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This Scammer Seriously Pissed Me Off

RibbitingScienceApr 28, 2018, 4:56:14 PM

Apparently I'm having a hot streak with scam artists lately because I just encountered another one Wednesday - this time at my uncle's door. Unlike the last one though, this one seriously pissed me off.

To our surprise, there was a knock at the door around noon. I was busy in the living room while my uncle went to answer it. Hearing the door open, I assumed it to be someone he knew - perhaps his landlord. Instead I hear, "Hi I'm with the electric company and they just sent me around to make sure you're paying the right rate. Bring your bill and I'll show you where we're mentioned on the back."

My uncle responded in confusion and went to get the bill. At this point, I headed over to my uncle and told him to call the electric company instead. They had no idea what he was talking about. After being confronted with the fact that the electric company had no idea who he was, the guy's story changed. He wasn't working for the electric company itself, he was working for the company that handled my uncle's billing and rates.

It was at this point that I came to the door, I was figuring this to be an identity scam and the guy showing up in plain clothes didn't exactly lend an air of credibility to the whole situation. He asks my uncle for the phone number on the account and he gives it.

Let me pause for a second and point out that my uncle, frankly, is a product of a different time. He's a retiree who's all too willing to answer the door and chat with those who show up at his house. Had I been the one to check the door, they wouldn't have been greeted in the first place. Pretty simply, if I don't know you, I'm not answering (I take after my mother in this regard). My uncle views this as rude and is, in my opinion, too willing to give strangers the benefit of the doubt.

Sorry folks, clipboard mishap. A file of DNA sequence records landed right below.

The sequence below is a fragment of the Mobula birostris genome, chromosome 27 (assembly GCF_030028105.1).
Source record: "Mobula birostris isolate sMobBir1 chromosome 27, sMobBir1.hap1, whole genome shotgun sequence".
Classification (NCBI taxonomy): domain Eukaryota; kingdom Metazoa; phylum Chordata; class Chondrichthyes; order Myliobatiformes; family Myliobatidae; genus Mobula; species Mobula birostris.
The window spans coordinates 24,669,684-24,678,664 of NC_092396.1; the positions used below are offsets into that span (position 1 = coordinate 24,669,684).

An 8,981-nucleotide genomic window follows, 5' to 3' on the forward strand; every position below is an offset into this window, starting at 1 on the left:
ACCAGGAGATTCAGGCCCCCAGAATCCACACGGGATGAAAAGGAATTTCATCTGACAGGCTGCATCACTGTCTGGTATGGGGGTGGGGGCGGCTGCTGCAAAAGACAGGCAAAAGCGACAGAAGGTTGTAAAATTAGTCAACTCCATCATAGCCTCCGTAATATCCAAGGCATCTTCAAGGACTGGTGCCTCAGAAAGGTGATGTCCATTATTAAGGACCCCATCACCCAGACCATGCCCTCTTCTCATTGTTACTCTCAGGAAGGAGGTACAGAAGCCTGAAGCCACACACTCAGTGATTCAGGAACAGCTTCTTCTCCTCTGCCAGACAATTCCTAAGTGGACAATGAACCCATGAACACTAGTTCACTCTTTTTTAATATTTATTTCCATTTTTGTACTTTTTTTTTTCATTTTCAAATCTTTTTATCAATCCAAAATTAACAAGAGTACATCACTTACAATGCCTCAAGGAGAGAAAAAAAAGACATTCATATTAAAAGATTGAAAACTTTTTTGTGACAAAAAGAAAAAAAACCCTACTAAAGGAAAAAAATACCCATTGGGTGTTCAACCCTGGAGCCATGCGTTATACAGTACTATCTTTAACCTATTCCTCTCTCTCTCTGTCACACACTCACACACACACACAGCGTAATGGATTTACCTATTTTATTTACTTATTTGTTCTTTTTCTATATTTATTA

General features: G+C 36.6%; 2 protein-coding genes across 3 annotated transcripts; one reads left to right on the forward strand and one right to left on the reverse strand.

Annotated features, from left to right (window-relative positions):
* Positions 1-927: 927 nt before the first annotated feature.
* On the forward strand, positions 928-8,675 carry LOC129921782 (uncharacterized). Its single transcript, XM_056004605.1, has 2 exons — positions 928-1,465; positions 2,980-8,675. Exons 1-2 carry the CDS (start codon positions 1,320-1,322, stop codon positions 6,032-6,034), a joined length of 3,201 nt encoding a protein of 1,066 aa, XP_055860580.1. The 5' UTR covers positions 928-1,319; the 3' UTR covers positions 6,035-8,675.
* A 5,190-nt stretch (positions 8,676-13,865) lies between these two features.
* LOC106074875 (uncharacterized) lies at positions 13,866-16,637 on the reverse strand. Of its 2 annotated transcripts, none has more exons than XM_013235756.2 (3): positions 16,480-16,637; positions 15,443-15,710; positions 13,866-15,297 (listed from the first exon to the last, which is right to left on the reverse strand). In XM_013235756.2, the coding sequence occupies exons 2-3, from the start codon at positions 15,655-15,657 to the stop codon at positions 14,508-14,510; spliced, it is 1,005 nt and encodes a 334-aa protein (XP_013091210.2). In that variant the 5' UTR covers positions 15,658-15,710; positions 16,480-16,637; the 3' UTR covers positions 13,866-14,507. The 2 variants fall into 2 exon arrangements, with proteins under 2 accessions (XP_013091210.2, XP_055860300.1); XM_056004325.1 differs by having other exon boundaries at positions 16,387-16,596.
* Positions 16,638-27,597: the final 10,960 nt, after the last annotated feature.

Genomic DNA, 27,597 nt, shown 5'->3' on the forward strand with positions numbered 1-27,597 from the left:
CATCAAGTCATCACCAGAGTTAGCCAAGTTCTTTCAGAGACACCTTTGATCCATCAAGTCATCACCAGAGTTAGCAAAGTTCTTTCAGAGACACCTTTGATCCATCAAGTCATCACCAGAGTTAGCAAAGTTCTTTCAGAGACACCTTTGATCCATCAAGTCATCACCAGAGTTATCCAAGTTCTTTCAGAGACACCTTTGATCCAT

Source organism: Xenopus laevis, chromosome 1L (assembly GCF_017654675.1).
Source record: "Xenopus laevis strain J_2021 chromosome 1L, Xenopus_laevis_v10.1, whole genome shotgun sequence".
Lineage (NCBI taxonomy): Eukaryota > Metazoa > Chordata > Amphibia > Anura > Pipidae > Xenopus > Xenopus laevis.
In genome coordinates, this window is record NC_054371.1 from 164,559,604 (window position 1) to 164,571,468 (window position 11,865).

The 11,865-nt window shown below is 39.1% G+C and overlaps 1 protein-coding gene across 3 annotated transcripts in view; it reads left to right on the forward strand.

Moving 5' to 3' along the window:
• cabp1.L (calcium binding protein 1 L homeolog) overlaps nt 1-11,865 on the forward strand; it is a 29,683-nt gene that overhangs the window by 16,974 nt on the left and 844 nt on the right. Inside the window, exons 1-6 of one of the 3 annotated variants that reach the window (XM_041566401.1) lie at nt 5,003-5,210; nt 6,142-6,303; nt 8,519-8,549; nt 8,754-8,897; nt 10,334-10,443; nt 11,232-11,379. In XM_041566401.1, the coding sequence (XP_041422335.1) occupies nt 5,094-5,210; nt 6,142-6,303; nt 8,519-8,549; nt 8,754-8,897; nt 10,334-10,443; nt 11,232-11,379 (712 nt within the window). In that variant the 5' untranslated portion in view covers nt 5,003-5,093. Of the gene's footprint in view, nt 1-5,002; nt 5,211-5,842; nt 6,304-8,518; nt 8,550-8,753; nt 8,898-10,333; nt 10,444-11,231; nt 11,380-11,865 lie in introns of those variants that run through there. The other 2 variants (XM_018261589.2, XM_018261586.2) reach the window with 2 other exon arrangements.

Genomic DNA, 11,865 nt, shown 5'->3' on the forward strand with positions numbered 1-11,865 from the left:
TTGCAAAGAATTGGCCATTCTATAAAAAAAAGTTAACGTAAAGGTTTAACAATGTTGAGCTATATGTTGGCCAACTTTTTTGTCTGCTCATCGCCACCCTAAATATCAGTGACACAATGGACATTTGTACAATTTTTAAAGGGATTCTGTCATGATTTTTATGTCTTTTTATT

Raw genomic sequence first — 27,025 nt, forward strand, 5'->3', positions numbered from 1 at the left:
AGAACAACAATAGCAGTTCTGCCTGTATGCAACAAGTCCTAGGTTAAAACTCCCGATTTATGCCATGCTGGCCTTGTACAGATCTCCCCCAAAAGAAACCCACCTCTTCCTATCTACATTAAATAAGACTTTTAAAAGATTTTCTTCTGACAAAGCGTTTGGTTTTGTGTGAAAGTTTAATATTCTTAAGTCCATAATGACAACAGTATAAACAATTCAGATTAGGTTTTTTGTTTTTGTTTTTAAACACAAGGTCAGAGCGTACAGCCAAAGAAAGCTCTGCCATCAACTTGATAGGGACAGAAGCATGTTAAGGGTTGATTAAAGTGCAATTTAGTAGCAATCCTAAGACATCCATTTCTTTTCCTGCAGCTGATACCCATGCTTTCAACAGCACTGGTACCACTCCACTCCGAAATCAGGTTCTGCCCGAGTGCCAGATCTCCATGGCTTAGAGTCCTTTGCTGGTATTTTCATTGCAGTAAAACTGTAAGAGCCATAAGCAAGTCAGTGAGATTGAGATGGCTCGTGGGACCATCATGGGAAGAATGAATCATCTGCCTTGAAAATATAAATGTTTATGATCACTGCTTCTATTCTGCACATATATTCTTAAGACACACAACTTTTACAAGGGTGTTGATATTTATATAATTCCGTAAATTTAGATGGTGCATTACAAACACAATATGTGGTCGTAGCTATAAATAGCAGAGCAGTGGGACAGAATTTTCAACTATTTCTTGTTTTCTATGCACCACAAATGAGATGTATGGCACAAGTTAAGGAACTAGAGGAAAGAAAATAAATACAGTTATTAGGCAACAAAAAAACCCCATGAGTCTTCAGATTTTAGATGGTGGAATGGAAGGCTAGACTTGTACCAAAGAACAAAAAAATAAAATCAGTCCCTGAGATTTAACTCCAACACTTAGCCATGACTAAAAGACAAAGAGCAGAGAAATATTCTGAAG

Becoming even more concerned, I start grilling the guy about why he's here and his story starts to fall apart. He now says that he's here to offer a special rate for the next twelve months and admits we're not connected to his company. It's clear that the guy's beginning to get a bit annoyed and says that if we give the account information, he can call up the electric company to confirm he’s legitimate. I head over to check the back of the bill and the only thing mentioned is that you're allowed to have intermediary companies. He then asks my uncle for the last four digits of his social and my uncle answers despite his reservations and I don't think I've ever internally screamed more in my life.

I give my uncle the signal to cutoff the conversation and he starts to close the door, saying “no thank you, sorry but we’re not interested” and the guy won't take no for an answer. Finally, after about 30 seconds of this, I walk over and close the door with a loud "NOPE" in response to yet another question being asked. I can hear the guy indignantly say "Wow" as I do so.

Thankfully, it turned out not to be an identity theft scam but a different scam altogether. It's apparently surprisingly common for these third party companies to send aggressive sales people to pressure people into "buying" electricity through them rather than directly from the electric company. Some secretly trap you in a devastatingly high variable rate while others just add their fee to the electric company's fee, allowing them to charge you for nothing.

I made sure to explain to my uncle once the door was closed why the last four digits of your social are the most important and why not having the whole number is virtually irrelevant for any SSN assigned before June 25, 2011 due to the first five digits being relatively easy to guess based on date and birth location knowledge. Social security numbers prior to 2011 were not generated through randomness the way they are today.

Frankly, the whole affair left a bad taste in my mouth. Unlike my chat with the lotion salesman, where I knew I was never going to buy any of his silly products, having a scammer show up at the door really rubbed me the wrong way. At worst, the lotion guy might get $100 out of you in exchange for overpriced skin softeners but the “electric company” scammer can get hundreds and tank your credit in the process. Being rudely aggressive in your marketing is bad, targeting older individuals with aggressive marketing is worse, but doing it in their own home in order to scam them out of their retirement money on top of it really makes my blood boil.